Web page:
3 Steps to Improving Customer Service at Restaurants

  • Jun 9, 2011

3 Steps to Improve Customer Service at restaurantsAt most restaurants, the term “customer service” is often talked about at management meetings—but never clearly defined.

As customers continue to eat out less often, while also more closely monitoring their budgets when they do go out to eat, the difference in winning the business often comes down to stellar customer service.

According to a recent Gallup study, the most powerful driver of engagement in fast food is “being treated as a valued customer,” followed by “the warmth of the greeting” and “the taste of the food.”

That’s right—the top two drivers of a dining experience are both in the customer service realm: “being treated as a valued customer” and “the warmth of the greeting”. These come before “taste”.

That same 2011 Gallup study shows that a “engaged fast-food customer spend 16% more than a customer who is not engaged”. On average, a fully engaged consumer will spend $33.90 on fast food per month 16% more than the $29.24 a “non-engaged consumer will spend.

Seems simple enough, right?. How can you improve these “customer engagements”?

1) Clearly Define “Customer Engagements”

Your definition must include clear cut meanings—with very little ambiguity.

  • State exactly what you expect.
  • What behaviors are not acceptable.
  • How much leeway your employees have, etc.

Role play with your employees, get feedback, test concepts and keep fine tuning for best results.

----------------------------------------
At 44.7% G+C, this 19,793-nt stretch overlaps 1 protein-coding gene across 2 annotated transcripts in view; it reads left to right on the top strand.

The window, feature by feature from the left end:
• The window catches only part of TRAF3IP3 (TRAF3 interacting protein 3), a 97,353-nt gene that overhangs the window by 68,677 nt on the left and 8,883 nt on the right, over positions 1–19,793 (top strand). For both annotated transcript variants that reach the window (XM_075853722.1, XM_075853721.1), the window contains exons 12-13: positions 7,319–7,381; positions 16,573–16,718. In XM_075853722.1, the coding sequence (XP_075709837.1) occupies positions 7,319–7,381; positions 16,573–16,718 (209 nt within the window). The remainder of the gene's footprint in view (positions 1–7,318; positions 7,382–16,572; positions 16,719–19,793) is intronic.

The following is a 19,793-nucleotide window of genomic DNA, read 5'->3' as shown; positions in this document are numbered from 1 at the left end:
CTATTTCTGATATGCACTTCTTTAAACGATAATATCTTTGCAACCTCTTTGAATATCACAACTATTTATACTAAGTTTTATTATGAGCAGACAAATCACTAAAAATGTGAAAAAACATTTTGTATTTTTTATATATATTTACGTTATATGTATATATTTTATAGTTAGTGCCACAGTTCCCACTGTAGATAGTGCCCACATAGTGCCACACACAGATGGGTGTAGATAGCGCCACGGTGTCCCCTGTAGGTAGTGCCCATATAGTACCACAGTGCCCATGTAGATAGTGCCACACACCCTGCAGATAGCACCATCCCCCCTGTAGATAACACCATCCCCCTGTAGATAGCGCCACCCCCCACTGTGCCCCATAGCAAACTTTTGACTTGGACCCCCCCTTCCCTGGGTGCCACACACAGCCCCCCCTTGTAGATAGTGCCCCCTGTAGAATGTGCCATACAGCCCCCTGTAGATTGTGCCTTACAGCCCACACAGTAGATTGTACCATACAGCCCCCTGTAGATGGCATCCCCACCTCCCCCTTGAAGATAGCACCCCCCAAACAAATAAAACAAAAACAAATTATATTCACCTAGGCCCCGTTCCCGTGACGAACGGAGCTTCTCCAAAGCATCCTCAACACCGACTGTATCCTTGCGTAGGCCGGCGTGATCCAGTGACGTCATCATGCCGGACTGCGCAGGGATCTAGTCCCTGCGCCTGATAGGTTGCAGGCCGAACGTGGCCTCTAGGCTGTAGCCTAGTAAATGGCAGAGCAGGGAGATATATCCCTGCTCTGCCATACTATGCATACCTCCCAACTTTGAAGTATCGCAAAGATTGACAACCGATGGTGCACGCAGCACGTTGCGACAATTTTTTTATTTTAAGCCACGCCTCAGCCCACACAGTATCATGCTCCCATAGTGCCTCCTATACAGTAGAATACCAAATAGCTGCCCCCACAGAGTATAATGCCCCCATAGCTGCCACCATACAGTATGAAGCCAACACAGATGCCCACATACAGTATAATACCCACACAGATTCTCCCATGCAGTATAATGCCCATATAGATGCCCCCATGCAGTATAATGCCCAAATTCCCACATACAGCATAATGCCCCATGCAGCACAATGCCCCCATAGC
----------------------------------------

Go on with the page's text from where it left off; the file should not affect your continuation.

2) Set Clear Metrics

Once you have defined what it is that you expect, set up metrics for your incentive program. Without metrics, you cannot run an effective employee motivation or incentive program.

It is not enough to say “we want our employees to ensure exceptional customer service.” This is vague and will get you nowhere.

When we work with our clients on employee incentive programs , we often suggest such metrics as:

Eye Contact: Making eye contact with person within the first 6 seconds.

Greeting: Greeting the customer with a standard greeting within the first 15 seconds of them coming through the doors.

Dress code: Depending on the type of restaurant you run, this dress code needs to conform with the type of clientele you wish to attract. Whatever you choose, it must be clean and to a certain standard—which needs to be enforced. Same goes for piercings and tattoos, though that is a whole other story.

Checking Up: How many times and how often do you check on the customer, if it is full or partial service restaurant? This should be defined.

Restroom Cleanliness: How often will the restrooms be checked? Are you going to wait until customers report paper towel shortages and plugged up toilets or be pro-active in checking the restrooms?

Suggestive Selling: Very few wait people/servers like to sell. If they did, they’d be selling computers, cars real estate or something else for a living. Give them points every time they suggest the soup of the day—or ask if they’d like to “Super-size” their meal, etc. Extra points should be awarded when the customer opts for the up-sell – for greater encouragement and success.

3) Watch, Monitor, Repeat

  • Fine tune your program on a regular basis.
  • Listen to feedback.
  • Are customers getting turned off by the up-sell?
  • Are they feeling pressured?
  • Are employees reacting positively to these new changes?

Changing your restaurant’s customer service to have meaning will help you to better engage with your customers.

And better engagement means more sales and profits.

Please let me know what steps you are taking to improve customer engagements at your restaurants.


  • Category: Employee Incentives, Loyalty Marketing/Frequency Programs
  • Tags: customer service, customer service ideas, customer service tips, employee incentive programs, improving customer servce, improving restaurant service, inspiring waiters and cashiers, motivating employ